(CNSNews.com)-- The Iowa Supreme Court unanimously voted to overturn a state ban on “webcam abortions,” in which off-site physicians distribute abortion-inducing drug without physically examining the patients themselves,
The Friday ruling means that controversial telemedicine-abortions are now legal in the state. According to the National Right to Life, the practice is currently banned in more than 13 other states.
“The practices used by physicians who prescribe and administer abortion-inducing drugs using telemedicine are inconsistent with the protocols approved by the U.S. Food and Drug Administration (FDA) and the manufacturer of the drugs,” the board said in a statement.
The board explained that in “telemedicine settings” the patient is physically examined not by “the physician who prescribes and administers the abortion-inducing drugs, but is delegated to non-physician persons who do not have appropriate training to confirm or discover contraindications or to perform an ultrasound to determine the age and location of the embryo.”
Although “medication abortions” have been deemed a safer alternative to surgical abortions, a 2014 study by the University of California-San Francisco found that they had a higher complication rate when compared to first-trimester surgical abortions.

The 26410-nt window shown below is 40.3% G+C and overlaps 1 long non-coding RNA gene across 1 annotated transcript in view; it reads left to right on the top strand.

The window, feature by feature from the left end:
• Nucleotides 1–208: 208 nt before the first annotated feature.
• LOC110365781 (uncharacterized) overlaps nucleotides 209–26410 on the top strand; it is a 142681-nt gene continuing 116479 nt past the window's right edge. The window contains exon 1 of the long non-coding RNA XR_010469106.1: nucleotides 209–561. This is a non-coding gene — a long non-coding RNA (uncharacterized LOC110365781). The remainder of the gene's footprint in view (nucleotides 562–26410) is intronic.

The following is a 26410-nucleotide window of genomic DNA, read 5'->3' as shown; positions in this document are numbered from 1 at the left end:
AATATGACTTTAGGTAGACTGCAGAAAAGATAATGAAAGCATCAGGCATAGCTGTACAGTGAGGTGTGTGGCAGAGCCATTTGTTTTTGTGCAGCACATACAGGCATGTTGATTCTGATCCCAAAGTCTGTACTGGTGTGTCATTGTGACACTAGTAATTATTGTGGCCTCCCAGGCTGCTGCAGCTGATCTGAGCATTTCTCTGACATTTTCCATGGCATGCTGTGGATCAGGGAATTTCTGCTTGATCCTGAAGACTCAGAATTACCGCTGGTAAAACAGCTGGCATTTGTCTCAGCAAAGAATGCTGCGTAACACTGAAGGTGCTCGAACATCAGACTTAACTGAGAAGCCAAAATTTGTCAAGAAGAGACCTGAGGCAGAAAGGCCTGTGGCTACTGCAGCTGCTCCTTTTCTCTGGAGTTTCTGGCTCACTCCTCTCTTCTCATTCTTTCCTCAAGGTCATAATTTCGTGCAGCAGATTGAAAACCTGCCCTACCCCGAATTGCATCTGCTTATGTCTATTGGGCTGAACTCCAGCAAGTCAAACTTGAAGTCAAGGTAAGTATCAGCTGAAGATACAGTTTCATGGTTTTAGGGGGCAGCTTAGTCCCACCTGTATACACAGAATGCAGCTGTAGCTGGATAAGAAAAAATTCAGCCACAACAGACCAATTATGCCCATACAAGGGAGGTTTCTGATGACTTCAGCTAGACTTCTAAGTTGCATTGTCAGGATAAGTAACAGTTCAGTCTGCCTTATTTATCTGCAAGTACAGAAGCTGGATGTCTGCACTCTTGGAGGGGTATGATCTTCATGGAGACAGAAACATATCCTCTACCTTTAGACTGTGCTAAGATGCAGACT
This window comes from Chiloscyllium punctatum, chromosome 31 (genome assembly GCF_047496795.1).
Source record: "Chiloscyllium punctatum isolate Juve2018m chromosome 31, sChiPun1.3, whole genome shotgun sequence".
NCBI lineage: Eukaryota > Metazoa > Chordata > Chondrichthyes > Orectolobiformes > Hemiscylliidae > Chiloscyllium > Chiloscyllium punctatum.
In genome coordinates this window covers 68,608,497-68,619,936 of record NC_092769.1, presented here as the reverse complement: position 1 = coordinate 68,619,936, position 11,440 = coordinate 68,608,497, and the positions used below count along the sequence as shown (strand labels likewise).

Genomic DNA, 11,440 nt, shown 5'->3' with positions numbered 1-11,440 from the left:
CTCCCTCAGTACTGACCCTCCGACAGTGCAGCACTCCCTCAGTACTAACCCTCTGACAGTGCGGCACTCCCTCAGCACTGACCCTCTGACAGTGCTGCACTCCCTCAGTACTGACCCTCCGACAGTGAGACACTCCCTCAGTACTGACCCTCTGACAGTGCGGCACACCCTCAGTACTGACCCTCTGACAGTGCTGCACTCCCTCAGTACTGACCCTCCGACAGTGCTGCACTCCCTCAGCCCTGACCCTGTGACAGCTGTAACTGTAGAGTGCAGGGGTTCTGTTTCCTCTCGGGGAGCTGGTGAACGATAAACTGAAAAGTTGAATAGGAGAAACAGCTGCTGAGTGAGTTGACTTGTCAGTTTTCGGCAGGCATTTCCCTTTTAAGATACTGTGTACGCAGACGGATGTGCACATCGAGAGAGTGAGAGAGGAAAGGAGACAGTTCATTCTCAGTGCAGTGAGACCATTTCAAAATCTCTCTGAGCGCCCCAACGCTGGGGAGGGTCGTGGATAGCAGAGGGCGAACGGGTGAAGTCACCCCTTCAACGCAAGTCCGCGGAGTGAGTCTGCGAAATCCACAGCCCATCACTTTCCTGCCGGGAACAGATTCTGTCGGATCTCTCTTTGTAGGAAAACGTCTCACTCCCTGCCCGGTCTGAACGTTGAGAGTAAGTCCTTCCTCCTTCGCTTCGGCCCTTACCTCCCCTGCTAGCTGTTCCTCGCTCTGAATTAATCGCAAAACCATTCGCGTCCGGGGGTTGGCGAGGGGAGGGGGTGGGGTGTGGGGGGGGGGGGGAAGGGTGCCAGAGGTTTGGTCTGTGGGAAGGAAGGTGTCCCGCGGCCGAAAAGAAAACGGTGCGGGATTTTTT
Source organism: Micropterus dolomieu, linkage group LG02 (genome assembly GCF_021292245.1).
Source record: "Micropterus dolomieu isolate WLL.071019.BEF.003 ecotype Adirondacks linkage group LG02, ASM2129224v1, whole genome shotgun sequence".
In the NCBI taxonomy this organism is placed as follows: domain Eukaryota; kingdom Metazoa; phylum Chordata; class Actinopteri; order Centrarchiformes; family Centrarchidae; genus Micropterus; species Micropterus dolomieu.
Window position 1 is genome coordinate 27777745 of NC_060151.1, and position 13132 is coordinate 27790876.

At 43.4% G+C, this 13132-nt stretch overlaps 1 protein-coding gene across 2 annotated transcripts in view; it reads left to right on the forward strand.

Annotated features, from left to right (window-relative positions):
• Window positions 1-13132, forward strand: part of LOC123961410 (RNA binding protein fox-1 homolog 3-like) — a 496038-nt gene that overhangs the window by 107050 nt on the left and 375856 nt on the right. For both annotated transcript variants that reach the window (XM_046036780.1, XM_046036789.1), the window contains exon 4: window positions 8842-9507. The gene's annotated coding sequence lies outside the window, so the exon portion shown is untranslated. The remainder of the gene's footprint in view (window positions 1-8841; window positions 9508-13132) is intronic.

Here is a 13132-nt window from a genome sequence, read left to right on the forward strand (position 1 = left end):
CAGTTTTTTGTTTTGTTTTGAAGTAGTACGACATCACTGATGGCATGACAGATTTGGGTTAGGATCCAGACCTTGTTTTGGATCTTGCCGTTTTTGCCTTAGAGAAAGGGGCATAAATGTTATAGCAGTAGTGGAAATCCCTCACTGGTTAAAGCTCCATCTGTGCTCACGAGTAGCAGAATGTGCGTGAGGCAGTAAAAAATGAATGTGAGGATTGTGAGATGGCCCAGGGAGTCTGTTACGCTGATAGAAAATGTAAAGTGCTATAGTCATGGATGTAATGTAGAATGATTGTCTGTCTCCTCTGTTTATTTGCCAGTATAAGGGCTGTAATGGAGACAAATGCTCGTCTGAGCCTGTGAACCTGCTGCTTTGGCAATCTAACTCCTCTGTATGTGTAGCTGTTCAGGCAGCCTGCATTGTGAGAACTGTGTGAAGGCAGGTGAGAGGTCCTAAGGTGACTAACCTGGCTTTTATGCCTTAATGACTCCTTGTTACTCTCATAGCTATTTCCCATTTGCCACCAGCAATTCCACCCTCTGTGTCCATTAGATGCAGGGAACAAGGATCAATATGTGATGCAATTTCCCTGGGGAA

Planned Parenthood of the Heartland (PPH) - the first abortion provider to install a webcam abortion system - appealed the Iowa Board of Medicine’s decision, but a district judge upheld the ban.
However, the justices on the state Supreme Court concluded that "the Board’s rule violates the controlling 'undue burden' test announced by the United States Supreme Court as the federal constitutional test."
Their reversal of the ban will have major implications in Iowa. PPH, which has four facilities that provide surgical abortions, already offers webcam abortions in ten other locations throughout Iowa. And with the ban lifted, the practice is likely to spread.
PPH's president praised the court’s decision. “We applaud the court for ruling to protect women’s access to safe, legal abortion,” said Suzanna de Baca.
However, not everyone agreed with the reversal of the ban. Mark Bowden, executive director of the Iowa Board of Medicine, said in a statement that the ban was adopted because of what the "board saw as the unsafe practice of medicine, not to place an undue burden on women who choose to terminate their pregnancies."
"It's extremely disappointing that our judiciary would strike down a rule that ensured women received the standard of care they deserved before undergoing a significant medical procedure,” said Jeff Kaufmann, chairman of the Republican Party of Iowa, who supported the ban.